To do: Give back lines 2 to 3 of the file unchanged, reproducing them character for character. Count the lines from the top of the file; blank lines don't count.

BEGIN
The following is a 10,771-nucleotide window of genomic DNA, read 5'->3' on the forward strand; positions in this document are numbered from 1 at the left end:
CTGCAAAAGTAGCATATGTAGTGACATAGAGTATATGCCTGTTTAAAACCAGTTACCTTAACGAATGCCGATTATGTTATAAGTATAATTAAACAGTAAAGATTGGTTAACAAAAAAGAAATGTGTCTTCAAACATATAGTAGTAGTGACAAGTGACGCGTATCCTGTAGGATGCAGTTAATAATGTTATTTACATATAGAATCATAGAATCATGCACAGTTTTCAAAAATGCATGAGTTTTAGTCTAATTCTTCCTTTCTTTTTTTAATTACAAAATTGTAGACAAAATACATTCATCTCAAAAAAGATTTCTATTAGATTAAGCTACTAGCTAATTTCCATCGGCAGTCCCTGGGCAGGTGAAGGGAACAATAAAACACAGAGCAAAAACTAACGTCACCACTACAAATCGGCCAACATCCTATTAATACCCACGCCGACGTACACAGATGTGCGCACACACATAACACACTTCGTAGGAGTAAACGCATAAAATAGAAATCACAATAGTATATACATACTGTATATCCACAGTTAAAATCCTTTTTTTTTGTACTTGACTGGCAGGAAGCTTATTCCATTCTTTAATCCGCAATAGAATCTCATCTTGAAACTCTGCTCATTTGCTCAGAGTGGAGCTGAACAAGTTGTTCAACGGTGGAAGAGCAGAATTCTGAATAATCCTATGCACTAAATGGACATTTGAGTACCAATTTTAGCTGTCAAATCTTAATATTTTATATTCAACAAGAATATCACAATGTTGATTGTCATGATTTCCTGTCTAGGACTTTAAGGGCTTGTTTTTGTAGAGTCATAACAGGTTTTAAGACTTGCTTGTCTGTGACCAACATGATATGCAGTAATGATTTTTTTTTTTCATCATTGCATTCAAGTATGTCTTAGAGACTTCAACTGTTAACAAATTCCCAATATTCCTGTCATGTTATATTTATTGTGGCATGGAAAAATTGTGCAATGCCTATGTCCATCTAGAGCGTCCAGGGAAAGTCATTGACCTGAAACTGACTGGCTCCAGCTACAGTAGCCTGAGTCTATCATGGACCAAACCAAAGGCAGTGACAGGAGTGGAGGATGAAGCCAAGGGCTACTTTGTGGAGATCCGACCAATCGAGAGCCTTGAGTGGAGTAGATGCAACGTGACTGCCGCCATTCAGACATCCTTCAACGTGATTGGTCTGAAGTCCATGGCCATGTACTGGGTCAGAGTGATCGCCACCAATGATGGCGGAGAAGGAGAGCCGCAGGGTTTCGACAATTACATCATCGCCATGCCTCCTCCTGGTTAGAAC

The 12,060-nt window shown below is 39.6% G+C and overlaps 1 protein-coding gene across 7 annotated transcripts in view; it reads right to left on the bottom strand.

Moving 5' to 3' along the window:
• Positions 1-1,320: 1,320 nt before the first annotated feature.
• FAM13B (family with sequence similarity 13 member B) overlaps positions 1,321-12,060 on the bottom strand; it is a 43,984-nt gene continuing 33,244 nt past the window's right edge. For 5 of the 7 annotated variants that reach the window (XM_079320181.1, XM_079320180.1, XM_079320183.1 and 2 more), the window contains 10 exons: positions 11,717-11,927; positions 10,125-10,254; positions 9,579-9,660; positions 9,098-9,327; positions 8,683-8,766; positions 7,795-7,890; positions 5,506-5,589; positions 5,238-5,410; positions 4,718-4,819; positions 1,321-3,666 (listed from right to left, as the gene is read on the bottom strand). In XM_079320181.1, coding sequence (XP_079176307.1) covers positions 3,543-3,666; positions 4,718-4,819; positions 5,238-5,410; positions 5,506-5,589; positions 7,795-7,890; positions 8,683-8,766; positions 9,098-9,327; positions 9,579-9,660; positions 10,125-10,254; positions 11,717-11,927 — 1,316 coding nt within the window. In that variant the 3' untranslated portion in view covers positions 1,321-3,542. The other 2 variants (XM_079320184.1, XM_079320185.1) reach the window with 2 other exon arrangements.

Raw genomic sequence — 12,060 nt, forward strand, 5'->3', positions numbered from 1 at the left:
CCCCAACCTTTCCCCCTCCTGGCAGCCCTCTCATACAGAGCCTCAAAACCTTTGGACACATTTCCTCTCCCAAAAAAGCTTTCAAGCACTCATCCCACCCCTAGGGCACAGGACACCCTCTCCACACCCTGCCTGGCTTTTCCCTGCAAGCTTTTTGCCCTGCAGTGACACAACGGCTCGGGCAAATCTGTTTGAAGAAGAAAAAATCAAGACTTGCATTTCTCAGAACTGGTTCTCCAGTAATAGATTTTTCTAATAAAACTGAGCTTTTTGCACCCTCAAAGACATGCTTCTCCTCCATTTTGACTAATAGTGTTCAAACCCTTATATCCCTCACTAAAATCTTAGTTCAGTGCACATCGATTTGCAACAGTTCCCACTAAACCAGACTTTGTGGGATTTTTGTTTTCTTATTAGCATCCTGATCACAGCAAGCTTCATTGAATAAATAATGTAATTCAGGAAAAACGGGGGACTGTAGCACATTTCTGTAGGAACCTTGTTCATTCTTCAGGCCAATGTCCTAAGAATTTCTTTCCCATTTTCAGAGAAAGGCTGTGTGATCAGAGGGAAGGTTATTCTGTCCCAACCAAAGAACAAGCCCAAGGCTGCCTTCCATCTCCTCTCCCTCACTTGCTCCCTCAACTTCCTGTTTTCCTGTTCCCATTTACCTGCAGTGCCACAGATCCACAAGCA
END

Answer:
CTGCAAAAGTAGCATATGTAGTGACATAGAGTATATGCCTGTTTAAAACCAGTTACCTTAACGAATGCCGATTATGTTATAAGTATAATTAAACAGTAAAGATTGGTTAACAAAAAAGAAATGTGTCTTCAAACATATAGTAGTAGTGACAAGTGACGCGTATCCTGTAGGATGCAGTTAATAATGTTATTTACATATAGAATCATAGAATCATGCACAGTTTTCAAAAATGCATGAGTTTTAGTCTAATTCTTCCTTTCTTTTTTTAATTACAAAATTGTAGACAAAATACATTCATCTCAAAAAAGATTTCTATTAGATTAAGCTACTAGCTAATTTCCATCGGCAGTCCCTGGGCAGGTGAAGGGAACAATAAAACACAGAGCAAAAACTAACGTCACCACTACAAATCGGCCAACATCCTATTAATACCCACGCCGACGTACACAGATGTGCGCACACACATAACACACTTCGTAGGAGTAAACGCATAAAATAGAAATCACAATAGTATATACATACTGTATATCCACAGTTAAAATCCTTTTTTTTTGTACTTGACTGGCAGGAAGCTTATTCCATTCTTTAATCCGCAATAGAATCTCATCTTGAAACTCTGCTCATTTGCTCAGAGTGGAGCTGAACAAGTTGTTCAACGGTGGAAGAGCAGAATTCTGAATAATCCTATGCACTAAATGGACATTTGAGTACCAATTTTAGCTGTCAAATCTTAATATTTTATATTCAACAAGAATATCACAATGTTGATTGTCATGATTTCCTGTCTAGGACTTTAAGGGCTTGTTTTTGTAGAGTCATAACAGGTTTTAAGACTTGCTTGTCTGTGACCAACATGATATGCAGTAATGATTTTTTTTTTTCATCATTGCATTCAAGTATGTCTTAGAGACTTCAACTGTTAACAAATTCCCAATATTCCTGTCATGTTATATTTATTGTGGCATGGAAAAATTGTGCAATGCCTATGTCCATCTAGAGCGTCCAGGGAAAGTCATTGACCTGAAACTGACTGGCTCCAGCTACAGTAGCCTGAGTCTATCATGGACCAAACCAAAGGCAGTGACAGGAGTGGAGGATGAAGCCAAGGGCTACTTTGTGGAGATCCGACCAATCGAGAGCCTTGAGTGGAGTAGATGCAACGTGACTGCCGCCATTCAGACATCCTTCAACGTGATTGGTCTGAAGTCCATGGCCATGTACTGGGTCAGAGTGATCGCCACCAATGATGGCGGAGAAGGAGAGCCGCAGGGTTTCGACAATTACATCATCGCCATGCCTCCTCCTGGTTAGAAC

The 12,060-nt window shown below is 39.6% G+C and overlaps 1 protein-coding gene across 7 annotated transcripts in view; it reads right to left on the bottom strand.